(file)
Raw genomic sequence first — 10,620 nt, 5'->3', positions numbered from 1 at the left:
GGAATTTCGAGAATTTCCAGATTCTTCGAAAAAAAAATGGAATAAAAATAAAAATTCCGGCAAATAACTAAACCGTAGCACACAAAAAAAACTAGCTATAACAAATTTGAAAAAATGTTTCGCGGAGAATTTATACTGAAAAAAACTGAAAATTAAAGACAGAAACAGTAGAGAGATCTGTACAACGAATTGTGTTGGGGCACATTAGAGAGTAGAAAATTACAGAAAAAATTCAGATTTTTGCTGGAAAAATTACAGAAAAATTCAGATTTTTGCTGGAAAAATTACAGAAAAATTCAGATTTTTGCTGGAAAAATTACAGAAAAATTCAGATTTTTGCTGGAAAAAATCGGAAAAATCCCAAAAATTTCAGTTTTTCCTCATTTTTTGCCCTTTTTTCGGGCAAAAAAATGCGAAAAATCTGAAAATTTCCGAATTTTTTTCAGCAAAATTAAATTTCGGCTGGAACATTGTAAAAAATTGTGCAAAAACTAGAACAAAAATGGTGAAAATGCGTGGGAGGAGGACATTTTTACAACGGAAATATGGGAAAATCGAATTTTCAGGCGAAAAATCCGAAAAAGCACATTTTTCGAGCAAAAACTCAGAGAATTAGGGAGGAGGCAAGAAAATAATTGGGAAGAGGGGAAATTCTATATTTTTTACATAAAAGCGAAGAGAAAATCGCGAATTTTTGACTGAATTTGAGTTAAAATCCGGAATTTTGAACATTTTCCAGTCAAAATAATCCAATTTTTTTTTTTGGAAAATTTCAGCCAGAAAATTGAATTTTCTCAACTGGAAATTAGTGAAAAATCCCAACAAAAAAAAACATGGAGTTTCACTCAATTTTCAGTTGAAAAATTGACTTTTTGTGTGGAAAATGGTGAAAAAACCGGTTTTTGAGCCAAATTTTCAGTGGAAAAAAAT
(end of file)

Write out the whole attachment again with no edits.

Raw genomic sequence first — 10,620 nt, 5'->3', positions numbered from 1 at the left:
GGAATTTCGAGAATTTCCAGATTCTTCGAAAAAAAAATGGAATAAAAATAAAAATTCCGGCAAATAACTAAACCGTAGCACACAAAAAAAACTAGCTATAACAAATTTGAAAAAATGTTTCGCGGAGAATTTATACTGAAAAAAACTGAAAATTAAAGACAGAAACAGTAGAGAGATCTGTACAACGAATTGTGTTGGGGCACATTAGAGAGTAGAAAATTACAGAAAAAATTCAGATTTTTGCTGGAAAAATTACAGAAAAATTCAGATTTTTGCTGGAAAAATTACAGAAAAATTCAGATTTTTGCTGGAAAAATTACAGAAAAATTCAGATTTTTGCTGGAAAAAATCGGAAAAATCCCAAAAATTTCAGTTTTTCCTCATTTTTTGCCCTTTTTTCGGGCAAAAAAATGCGAAAAATCTGAAAATTTCCGAATTTTTTTCAGCAAAATTAAATTTCGGCTGGAACATTGTAAAAAATTGTGCAAAAACTAGAACAAAAATGGTGAAAATGCGTGGGAGGAGGACATTTTTACAACGGAAATATGGGAAAATCGAATTTTCAGGCGAAAAATCCGAAAAAGCACATTTTTCGAGCAAAAACTCAGAGAATTAGGGAGGAGGCAAGAAAATAATTGGGAAGAGGGGAAATTCTATATTTTTTACATAAAAGCGAAGAGAAAATCGCGAATTTTTGACTGAATTTGAGTTAAAATCCGGAATTTTGAACATTTTCCAGTCAAAATAATCCAATTTTTTTTTTTGGAAAATTTCAGCCAGAAAATTGAATTTTCTCAACTGGAAATTAGTGAAAAATCCCAACAAAAAAAAACATGGAGTTTCACTCAATTTTCAGTTGAAAAATTGACTTTTTGTGTGGAAAATGGTGAAAAAACCGGTTTTTGAGCCAAATTTTCAGTGGAAAAAAAT